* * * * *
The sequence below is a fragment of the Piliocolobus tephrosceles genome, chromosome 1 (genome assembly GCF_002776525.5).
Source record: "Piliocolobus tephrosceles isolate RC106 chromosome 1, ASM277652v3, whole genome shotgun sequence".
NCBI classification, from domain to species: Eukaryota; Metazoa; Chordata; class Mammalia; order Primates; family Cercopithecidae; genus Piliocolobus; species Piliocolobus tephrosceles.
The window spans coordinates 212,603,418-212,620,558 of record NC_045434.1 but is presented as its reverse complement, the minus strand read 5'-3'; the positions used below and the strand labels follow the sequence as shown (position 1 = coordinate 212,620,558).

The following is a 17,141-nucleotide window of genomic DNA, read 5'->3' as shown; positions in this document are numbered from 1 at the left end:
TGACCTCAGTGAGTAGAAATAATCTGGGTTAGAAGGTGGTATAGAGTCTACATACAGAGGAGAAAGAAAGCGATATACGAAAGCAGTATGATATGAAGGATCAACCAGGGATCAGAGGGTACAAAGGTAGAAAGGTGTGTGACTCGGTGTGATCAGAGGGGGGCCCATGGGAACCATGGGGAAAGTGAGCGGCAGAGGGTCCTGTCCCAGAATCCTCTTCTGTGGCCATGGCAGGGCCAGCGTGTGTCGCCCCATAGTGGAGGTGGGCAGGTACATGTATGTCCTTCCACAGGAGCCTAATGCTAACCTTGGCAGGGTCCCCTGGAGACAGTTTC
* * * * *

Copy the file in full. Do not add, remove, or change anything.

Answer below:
The sequence below is a fragment of the Piliocolobus tephrosceles genome, chromosome 1 (genome assembly GCF_002776525.5).
Source record: "Piliocolobus tephrosceles isolate RC106 chromosome 1, ASM277652v3, whole genome shotgun sequence".
NCBI classification, from domain to species: Eukaryota; Metazoa; Chordata; class Mammalia; order Primates; family Cercopithecidae; genus Piliocolobus; species Piliocolobus tephrosceles.
The window spans coordinates 212,603,418-212,620,558 of record NC_045434.1 but is presented as its reverse complement, the minus strand read 5'-3'; the positions used below and the strand labels follow the sequence as shown (position 1 = coordinate 212,620,558).

The following is a 17,141-nucleotide window of genomic DNA, read 5'->3' as shown; positions in this document are numbered from 1 at the left end:
TGACCTCAGTGAGTAGAAATAATCTGGGTTAGAAGGTGGTATAGAGTCTACATACAGAGGAGAAAGAAAGCGATATACGAAAGCAGTATGATATGAAGGATCAACCAGGGATCAGAGGGTACAAAGGTAGAAAGGTGTGTGACTCGGTGTGATCAGAGGGGGGCCCATGGGAACCATGGGGAAAGTGAGCGGCAGAGGGTCCTGTCCCAGAATCCTCTTCTGTGGCCATGGCAGGGCCAGCGTGTGTCGCCCCATAGTGGAGGTGGGCAGGTACATGTATGTCCTTCCACAGGAGCCTAATGCTAACCTTGGCAGGGTCCCCTGGAGACAGTTTC